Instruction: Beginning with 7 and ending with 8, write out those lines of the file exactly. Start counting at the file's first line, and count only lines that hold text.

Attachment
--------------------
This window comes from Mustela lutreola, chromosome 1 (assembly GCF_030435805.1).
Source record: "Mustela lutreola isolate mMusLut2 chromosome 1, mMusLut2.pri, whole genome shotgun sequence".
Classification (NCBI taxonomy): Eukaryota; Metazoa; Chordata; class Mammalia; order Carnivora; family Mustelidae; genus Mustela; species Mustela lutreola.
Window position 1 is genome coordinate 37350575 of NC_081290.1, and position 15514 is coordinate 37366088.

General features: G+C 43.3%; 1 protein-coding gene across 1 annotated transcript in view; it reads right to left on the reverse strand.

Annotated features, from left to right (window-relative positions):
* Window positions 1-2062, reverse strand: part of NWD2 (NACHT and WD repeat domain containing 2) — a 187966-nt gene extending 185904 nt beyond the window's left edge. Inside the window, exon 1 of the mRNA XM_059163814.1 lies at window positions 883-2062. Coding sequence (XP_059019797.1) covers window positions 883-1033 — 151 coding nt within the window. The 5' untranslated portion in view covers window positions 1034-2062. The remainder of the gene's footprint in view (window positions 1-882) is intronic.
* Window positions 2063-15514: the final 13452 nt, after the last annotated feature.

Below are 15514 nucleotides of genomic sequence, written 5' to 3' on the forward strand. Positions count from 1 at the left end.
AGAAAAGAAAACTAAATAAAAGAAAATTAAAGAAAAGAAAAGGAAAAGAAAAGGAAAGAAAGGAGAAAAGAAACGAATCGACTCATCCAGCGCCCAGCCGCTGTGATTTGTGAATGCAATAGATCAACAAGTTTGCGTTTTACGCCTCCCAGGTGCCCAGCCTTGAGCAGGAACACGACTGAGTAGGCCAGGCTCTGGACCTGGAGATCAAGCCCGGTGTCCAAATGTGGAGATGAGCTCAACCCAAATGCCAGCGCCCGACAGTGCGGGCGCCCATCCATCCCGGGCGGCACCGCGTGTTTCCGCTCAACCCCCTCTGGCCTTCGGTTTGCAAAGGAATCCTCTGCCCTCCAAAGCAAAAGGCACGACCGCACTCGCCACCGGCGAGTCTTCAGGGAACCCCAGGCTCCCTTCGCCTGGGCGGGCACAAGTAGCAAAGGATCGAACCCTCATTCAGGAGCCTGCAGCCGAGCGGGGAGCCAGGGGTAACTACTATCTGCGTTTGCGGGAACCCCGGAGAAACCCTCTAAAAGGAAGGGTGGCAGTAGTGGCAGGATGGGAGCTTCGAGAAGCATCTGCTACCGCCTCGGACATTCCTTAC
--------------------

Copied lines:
* Window positions 1-2062, reverse strand: part of NWD2 (NACHT and WD repeat domain containing 2) — a 187966-nt gene extending 185904 nt beyond the window's left edge. Inside the window, exon 1 of the mRNA XM_059163814.1 lies at window positions 883-2062. Coding sequence (XP_059019797.1) covers window positions 883-1033 — 151 coding nt within the window. The 5' untranslated portion in view covers window positions 1034-2062. The remainder of the gene's footprint in view (window positions 1-882) is intronic.
* Window positions 2063-15514: the final 13452 nt, after the last annotated feature.